Preface – Programming in C, 3/e, 3rd Edition


I am indeed very delighted to present the third edition of Programming in C with elaborated concepts supported with more solved and unsolved problems. I have tried to make the book friendly using simple and lucid language. In this edition, a chapter on Graphics with thought provoking questions and programming examples are added.

This book is proposed for beginners, intermediate level students, and for all those who are pursing education in computers. It would be extremely useful for the students who enroll for diploma, degree in science and engineering, certificate courses in computer languages in training institutes or those who appear for the C aptitude tests/interviews on C Language conducted by various software companies and enhance their C knowledge. It can be used as a reference book for those who want to learn or enrich their knowledge in C.

All the programs given in this book are compiled and run on Turbo C compiler. A few applications are provided in this book which are fully tested and run on Turbo C compiler. The programmer can develop advanced applications based on real-life problems using basics of C language. It contains numerous examples which include solved and unsolved programming exercises that make the book most interesting. Multiple choice questions are also provided at the end of each chapter for testing the skills of a programmer.

An attempt has been made to cover the C syllabi of different branches of various universities. Hence this book can be adopted as a text or a reference book in engineering/degree/diploma and other courses.

In order to bridge the gap between theory and practical, each concept is explained at length in an easy-to-understand manner supported with numerous worked-out examples and programs. The book contains solved illustrative problems and exercises. The programmer can run the solved programs, can see the output and enjoy the concepts of C.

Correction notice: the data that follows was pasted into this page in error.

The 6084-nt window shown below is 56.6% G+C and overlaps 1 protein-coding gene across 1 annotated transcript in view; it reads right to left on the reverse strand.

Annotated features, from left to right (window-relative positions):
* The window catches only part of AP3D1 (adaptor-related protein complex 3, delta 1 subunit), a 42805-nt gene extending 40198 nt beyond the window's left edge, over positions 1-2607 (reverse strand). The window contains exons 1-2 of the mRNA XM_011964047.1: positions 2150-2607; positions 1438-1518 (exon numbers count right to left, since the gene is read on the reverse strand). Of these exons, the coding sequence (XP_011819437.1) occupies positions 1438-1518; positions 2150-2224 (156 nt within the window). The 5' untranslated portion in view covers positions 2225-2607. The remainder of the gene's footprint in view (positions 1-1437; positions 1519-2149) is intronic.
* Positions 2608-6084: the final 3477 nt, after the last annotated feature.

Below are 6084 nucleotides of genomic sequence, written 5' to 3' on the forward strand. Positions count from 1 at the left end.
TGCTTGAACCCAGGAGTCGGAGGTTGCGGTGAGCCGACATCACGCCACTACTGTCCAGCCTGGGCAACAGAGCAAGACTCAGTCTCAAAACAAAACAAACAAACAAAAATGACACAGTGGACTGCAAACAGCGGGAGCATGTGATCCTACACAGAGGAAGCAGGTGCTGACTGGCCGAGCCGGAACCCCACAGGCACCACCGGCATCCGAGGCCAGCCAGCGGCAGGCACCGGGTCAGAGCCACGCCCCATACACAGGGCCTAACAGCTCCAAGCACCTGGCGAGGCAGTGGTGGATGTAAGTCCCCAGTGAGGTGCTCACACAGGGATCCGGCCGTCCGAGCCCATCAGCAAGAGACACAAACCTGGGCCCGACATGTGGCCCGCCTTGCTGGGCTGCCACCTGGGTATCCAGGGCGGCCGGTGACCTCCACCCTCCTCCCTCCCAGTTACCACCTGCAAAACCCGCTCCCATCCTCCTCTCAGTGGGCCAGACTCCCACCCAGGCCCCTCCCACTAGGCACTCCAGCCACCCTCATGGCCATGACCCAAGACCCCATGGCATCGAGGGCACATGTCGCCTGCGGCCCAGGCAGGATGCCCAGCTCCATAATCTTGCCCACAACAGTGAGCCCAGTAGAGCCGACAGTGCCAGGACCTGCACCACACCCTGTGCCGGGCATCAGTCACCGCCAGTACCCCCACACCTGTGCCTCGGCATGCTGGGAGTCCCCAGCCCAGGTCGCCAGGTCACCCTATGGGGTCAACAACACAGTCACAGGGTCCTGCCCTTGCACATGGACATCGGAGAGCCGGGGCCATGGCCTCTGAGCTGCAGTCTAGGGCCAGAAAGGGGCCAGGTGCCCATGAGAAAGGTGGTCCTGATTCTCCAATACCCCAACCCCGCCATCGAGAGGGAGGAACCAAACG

The first chapter describes the fundamental concepts of a computer, components of a computer, an overview of compilers and interpreters, structure of a ‘C’ program, programming rules, how to execute the program, and flowchart for execution of a program. This chapter also presents the techniques of solving a problem using algorithm and flowchart.

Chapter 2 explains the fundamentals of ‘C’. These concepts are essential for writing programs and contain character set supported by C language. Various delimiters used with ‘C’ statements, keywords and identifiers are also provided. Different constants, variables and data types supported by C are also given. This chapter covers the rules for defining variables and methods to initialize them. Dynamic initialization is also presented in this chapter. Type conversion of a variable, type modifiers and wrapping around, constant and volatile variables are also explained.

Chapter 3 covers various C operators and their priorities. This chapter presents arithmetic, relational and logical operators. It also embodies increment, decrement (unary operators) and assignment operators. Other operators such as comma, conditional operator and bitwise operators are presented with programming examples.

Chapter 4 deals with formatted input and output functions such as scanf() and printf() functions. The unformatted functions such as putchar() , getche() and gets() are described in this chapter. Different data types and conversion symbols to be used in the C programs have also been elaborated. The special symbols such as escape sequences together with their applications are also discussed. Few of the commonly used library functions to be used in the programs such as clrscr() and exit() are also described.